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Comment Re:What do you mean... (Score 1) 151

I have a nice, pretty, and many years my junior girlfriend. Why? Because I just happened to have my laptop bag with me and a Live USB disk handy. It was Lubuntu (as we seem to recall) but she's been using Mint Cinnamon lately.

So was it the laptop bag or the USB disk that caused you to age? Or did one of them make her younger? You should sell that to the cosmetics cartel.

Comment Re:A Tad Expensive. (Score 1) 459

Yeah, that may be a bit of an exaggeration, but for $160,000.00 I could get way more than a tad over an acre and build nice a house.

$160k sounds like a pretty low price for builting a house. In 2013 the average construction costs for a new home in the USA seemed to be just shy of $250k

http://eyeonhousing.org/2014/0...

It looks like materials cost about half of this ($146k) according to http://www.fixr.com/costs/buil... so even if you did everything yourself, building a typical house for $160k seems like a bargain.

Comment Re:Why? (Score 2) 459

The point is that being a State House Representative is not a full time job. Whether it should be or not is a different question, but in the U.S. the position of State Legislator is mostly considered part-time.

https://ballotpedia.org/States_with_a_full-time_legislature

I wonder if you can effectively be a representative without unduely impacting your full time job? At the very least, I would think it would be appropriate to be paid the local minimum wage for the hours you are expected to be "working".

I have always thought that tying legislators' wages to some multiple of the mimimum wage would be a good way to keep the two numbers reasonable - in NH they could make that number one.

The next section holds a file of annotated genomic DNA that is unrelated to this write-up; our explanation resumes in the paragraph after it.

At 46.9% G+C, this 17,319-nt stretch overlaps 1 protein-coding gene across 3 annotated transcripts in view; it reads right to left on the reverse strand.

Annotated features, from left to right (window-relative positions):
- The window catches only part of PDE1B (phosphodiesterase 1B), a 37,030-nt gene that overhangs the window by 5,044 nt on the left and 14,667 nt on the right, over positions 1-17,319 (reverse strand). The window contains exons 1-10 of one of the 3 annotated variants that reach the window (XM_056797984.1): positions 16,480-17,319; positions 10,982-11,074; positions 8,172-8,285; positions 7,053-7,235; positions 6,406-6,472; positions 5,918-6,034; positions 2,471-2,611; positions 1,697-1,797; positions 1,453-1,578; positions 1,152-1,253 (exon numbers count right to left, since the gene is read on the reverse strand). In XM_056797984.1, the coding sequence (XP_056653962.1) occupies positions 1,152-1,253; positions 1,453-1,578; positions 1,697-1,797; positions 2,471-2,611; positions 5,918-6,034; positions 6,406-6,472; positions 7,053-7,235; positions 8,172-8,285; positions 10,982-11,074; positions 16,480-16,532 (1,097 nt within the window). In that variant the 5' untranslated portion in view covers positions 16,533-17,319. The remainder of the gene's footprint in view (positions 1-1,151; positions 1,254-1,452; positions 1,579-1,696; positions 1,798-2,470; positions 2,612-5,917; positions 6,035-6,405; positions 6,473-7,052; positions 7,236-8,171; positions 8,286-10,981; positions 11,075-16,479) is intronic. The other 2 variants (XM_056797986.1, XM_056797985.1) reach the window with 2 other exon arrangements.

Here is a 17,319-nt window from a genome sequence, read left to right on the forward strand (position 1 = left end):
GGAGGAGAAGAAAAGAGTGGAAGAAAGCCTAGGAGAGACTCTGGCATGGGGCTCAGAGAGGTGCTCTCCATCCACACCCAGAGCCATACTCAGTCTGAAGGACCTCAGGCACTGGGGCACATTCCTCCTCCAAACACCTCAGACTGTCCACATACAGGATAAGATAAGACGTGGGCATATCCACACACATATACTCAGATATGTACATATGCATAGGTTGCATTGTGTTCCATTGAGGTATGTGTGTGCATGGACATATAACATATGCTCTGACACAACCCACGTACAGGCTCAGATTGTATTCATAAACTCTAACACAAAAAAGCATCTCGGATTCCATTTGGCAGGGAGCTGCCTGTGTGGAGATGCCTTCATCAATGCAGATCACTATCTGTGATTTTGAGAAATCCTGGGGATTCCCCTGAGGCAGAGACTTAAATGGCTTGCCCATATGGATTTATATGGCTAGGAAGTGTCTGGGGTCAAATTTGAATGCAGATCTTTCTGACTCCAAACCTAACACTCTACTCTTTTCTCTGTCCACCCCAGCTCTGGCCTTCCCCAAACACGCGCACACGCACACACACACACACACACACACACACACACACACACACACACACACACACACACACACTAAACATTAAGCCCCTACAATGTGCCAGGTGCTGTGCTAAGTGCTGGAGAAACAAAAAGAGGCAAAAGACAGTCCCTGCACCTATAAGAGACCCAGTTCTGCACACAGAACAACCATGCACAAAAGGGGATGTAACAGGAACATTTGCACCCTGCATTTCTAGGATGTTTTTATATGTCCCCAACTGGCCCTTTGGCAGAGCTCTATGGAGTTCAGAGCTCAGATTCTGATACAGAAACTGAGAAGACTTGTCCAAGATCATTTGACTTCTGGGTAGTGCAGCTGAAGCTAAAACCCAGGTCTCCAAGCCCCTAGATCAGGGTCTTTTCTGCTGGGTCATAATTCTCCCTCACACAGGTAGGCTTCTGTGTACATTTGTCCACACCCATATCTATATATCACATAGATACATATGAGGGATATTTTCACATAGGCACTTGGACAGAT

Comment Re:Meaningless because the facts are wrong (Score 1) 634

This whole discussion seems to be based on a false report. See the update at http://www.theatlantic.com/pol.... The original story from the Des Moines Register appears to be a collection of anecdotal reports with perhaps a measure of confirmation bias thrown in: once reporters were looking for cases of Hillary coin toss wins they found them. Even by late last night there was at least one official saying Bernie won the toss in her precinct, making the story at best 6 of 7, not 6 of 6. Today a party spokesman said Bernie actually won more tosses than Hillary. Since these were precinct delegates at stake, who in turn elect delegates to some kind of intermediate district caucuses, who in their turn elect the state-wide delegates who elect the Iowa delegates to the national convention, these coin flips are each of minuscule importance, which is probably why everyone is cool with using them.

An actual link to useful information? This is not the slashdot I have come to know....

http://www.theatlantic.com/pol...

Comment Re:Did they spin when they landed? (Score 1) 634

It is. The DNC has their way of conducting their nominating process, which is different from what the RNC does. For example, the RNC has no "super delegates" to try to steer the nomination towards the establishment's chosen favorite, like the DNC does.

They may not be called "super delegates" but the RNC has unpledged delegates at their convention too. It looks like their numbers of such are smaller than the DNC.

https://en.wikipedia.org/wiki/...
"In the Republican Party, as in the Democratic Party, members of the party’s national committee automatically become delegates without being pledged to any candidate. In 2008, there are 123 members of the Republican National Committee among the total of 2,380 delegates to the 2008 Republican National Convention.[28] There are three RNC delegates (the national committeeman, national committeewoman, and state party chair) for each state."